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Restaurants and the food industry in general are pretty much the most wasteful industry in the world. For every calorie of food that we consume here in Britain today, 10 calories are taken to produce it. That's a lot. I want to take something rather humble to discuss. I found this in the farmers' market today, and if anybody wants to take it home and mash it later, you're very welcome to. The humble potato -- and I've spent a long time, 25 years, preparing these. And it pretty much goes through eight different forms in its lifetime. First of all, it's planted, and that takes energy. It grows and is nurtured. It's then harvested. It's then distributed, and distribution is a massive issue. It's then sold and bought, and it's then delivered to me. I basically take it, prepare it, and then people consume it -- hopefully they enjoy it. The last stage is basically waste, and this is is pretty much where everybody disregards it. There are different types of waste. There's a waste of time; there's a waste of space; there's a waste of energy; and there's a waste of waste. And every business I've been working on over the past five years, I'm trying to lower each one of these elements.
Okay, so you ask what a sustainable restaurant looks like. Basically a restaurant just like any other. This is the restaurant, Acorn House. Front and back. So let me run you through a few ideas. Floor: sustainable, recyclable. Chairs: recycled and recyclable. Tables: Forestry Commission. This is Norwegian Forestry Commission wood. This bench, although it was uncomfortable for my mom -- she didn't like sitting on it, so she went and bought these cushions for me from a local jumble sale -- reusing, a job that was pretty good. I hate waste, especially walls. If they're not working, put a shelf on it, which I did, and that shows all the customers my products. The whole business is run on sustainable energy. This is powered by wind. All of the lights are daylight bulbs. Paint is all low-volume chemical, which is very important when you're working in the room all the time. I was experimenting with these -- I don't know if you can see it -- but there's a work surface there. And that's a plastic polymer. And I was thinking, well I'm trying to think nature, nature, nature. But I thought, no, no, experiment with resins, experiment with polymers. Will they outlive me? They probably might. Right, here's a reconditioned coffee machine. It actually looks better than a brand new one -- so looking good there. Now reusing is vital. And we filter our own water. We put them in bottles, refrigerate them, and then we reuse that bottle again and again and again. Here's a great little example. If you can see this orange tree, it's actually growing in a car tire, which has been turned inside out and sewn up. It's got my compost in it, which is growing an orange tree, which is great.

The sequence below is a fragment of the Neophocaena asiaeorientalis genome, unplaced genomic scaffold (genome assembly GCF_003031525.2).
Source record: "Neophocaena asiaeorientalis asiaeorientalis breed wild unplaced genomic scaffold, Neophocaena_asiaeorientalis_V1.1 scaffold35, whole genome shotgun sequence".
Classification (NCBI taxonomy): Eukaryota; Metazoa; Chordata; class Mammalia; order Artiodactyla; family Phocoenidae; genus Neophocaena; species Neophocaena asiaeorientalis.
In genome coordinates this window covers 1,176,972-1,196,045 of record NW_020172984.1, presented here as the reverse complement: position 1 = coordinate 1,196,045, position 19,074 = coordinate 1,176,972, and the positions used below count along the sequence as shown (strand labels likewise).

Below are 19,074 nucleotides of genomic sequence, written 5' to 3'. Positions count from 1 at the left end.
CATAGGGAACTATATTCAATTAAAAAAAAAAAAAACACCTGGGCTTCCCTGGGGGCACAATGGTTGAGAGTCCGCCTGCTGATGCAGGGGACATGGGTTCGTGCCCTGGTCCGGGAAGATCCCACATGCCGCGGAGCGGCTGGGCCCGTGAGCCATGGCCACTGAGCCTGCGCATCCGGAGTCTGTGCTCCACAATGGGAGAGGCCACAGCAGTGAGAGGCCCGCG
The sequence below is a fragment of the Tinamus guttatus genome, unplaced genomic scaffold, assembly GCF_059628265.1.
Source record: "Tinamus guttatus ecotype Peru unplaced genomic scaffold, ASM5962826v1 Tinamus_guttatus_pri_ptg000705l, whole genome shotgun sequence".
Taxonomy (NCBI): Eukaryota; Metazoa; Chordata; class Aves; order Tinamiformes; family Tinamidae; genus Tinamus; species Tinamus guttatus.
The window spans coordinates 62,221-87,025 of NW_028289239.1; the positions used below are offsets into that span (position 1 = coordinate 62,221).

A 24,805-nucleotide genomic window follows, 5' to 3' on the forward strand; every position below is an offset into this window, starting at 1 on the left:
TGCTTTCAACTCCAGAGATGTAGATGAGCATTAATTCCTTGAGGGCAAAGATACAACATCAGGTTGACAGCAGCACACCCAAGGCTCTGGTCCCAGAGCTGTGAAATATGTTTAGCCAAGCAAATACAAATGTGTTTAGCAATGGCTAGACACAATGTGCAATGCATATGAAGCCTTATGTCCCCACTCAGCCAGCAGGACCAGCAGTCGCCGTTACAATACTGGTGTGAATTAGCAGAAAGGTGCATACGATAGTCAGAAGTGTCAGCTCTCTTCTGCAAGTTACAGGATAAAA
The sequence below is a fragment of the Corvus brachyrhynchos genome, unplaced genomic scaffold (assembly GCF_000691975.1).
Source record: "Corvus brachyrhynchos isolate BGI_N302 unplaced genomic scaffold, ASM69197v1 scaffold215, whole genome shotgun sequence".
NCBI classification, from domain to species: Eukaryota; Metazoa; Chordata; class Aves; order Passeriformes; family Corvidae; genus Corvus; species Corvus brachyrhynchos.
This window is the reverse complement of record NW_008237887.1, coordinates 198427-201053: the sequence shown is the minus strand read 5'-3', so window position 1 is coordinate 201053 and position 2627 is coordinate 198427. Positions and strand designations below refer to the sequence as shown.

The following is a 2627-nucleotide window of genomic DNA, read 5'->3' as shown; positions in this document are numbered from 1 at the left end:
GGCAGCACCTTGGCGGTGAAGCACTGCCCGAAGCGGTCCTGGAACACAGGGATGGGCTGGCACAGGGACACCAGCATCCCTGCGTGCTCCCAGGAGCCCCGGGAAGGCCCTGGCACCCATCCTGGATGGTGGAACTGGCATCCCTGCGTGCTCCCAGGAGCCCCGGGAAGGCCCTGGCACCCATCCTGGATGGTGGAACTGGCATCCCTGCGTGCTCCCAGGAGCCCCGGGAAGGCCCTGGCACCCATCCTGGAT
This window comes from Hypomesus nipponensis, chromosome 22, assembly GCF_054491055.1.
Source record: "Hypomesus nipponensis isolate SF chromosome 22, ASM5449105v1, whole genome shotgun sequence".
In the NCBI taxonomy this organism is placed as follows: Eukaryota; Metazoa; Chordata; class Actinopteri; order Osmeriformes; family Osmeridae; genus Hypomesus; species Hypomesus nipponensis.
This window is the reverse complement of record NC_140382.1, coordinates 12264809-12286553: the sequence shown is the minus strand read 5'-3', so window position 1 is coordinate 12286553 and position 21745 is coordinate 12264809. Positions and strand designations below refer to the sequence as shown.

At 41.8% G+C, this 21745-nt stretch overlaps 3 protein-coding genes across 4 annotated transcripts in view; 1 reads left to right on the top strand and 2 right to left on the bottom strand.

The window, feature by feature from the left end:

This is the kitchen, which is in the same room. I basically created a menu that allowed people to choose the amount and volume of food that they wanted to consume. Rather than me putting a dish down, they were allowed to help themselves to as much or as little as they wanted. Okay, it's a small kitchen. It's about five square meters. It serves 220 people a day. We generate quite a lot of waste. This is the waste room. You can't get rid of waste. But this story's not about eliminating it, it's about minimizing it. In here, I have produce and boxes that are unavoidable. I put my food waste into this dehydrating, desiccating macerator -- turns food into an inner material, which I can store and then compost later.
I compost it in this garden. All of the soil you can see there is basically my food, which is generated by the restaurant, and it's growing in these tubs, which I made out of storm-felled trees and wine casks and all kinds of things. Three compost bins -- go through about 70 kilos of raw vegetable waste a week -- really good, makes fantastic compost. A couple of wormeries in there too. And actually one of the wormeries was a big wormery. I had a lot of worms in it. And I tried taking the dried food waste, putting it to the worms, going, "There you go, dinner." It was like vegetable jerky, and killed all of them. I don't know how many worms [were] in there, but I've got some heavy karma coming, I tell you. (Laughter) What you're seeing here is a water filtration system. This takes the water out of the restaurant, runs it through these stone beds -- this is going to be mint in there -- and I sort of water the garden with it. And I ultimately want to recycle that, put it back into the loos, maybe wash hands with it, I don't know.